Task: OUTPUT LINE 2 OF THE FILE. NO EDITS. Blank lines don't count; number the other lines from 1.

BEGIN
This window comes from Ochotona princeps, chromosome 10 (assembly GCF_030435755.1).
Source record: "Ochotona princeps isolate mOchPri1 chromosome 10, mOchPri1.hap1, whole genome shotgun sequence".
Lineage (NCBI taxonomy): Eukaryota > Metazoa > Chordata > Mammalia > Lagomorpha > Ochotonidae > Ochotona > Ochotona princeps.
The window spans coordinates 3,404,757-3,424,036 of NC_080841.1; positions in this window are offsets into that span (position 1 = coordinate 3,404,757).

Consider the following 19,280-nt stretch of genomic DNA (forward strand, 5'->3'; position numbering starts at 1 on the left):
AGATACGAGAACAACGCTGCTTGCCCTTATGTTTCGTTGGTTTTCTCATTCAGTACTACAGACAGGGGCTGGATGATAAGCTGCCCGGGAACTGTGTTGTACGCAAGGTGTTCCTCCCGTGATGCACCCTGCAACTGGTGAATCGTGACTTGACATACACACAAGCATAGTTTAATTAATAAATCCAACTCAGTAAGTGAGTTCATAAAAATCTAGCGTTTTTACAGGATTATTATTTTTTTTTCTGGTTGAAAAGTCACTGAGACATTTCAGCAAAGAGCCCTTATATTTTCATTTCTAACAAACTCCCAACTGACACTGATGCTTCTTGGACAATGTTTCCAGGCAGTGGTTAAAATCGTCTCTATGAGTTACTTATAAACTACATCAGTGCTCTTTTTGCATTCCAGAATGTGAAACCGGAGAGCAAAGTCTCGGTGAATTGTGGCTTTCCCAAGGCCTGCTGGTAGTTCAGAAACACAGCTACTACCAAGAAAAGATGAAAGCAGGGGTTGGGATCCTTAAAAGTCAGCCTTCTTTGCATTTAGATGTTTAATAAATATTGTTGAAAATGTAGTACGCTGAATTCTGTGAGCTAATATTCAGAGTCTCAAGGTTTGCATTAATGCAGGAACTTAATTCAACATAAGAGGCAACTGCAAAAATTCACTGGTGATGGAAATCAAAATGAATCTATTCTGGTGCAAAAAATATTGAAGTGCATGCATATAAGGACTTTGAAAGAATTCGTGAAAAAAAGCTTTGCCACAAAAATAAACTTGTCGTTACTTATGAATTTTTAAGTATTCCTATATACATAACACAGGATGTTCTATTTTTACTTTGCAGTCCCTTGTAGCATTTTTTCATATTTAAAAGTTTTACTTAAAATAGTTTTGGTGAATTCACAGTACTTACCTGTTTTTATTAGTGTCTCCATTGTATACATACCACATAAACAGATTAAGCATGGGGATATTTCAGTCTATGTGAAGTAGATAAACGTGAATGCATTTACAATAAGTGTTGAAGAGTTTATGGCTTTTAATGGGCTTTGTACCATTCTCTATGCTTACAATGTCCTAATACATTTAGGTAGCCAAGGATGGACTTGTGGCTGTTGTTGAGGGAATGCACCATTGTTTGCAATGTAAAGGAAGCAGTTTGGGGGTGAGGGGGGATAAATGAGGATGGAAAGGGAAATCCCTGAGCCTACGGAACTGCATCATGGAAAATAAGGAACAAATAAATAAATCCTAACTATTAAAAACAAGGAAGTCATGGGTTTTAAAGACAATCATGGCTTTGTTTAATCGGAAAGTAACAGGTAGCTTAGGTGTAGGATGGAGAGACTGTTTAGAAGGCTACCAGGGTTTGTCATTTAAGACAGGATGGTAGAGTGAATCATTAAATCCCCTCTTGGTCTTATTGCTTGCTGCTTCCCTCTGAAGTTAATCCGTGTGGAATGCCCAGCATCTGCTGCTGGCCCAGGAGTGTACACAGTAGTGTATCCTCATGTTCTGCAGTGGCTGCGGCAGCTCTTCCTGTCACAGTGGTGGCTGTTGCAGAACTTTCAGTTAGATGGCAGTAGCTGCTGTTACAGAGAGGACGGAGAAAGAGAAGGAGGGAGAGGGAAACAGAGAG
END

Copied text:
Source record: "Ochotona princeps isolate mOchPri1 chromosome 10, mOchPri1.hap1, whole genome shotgun sequence".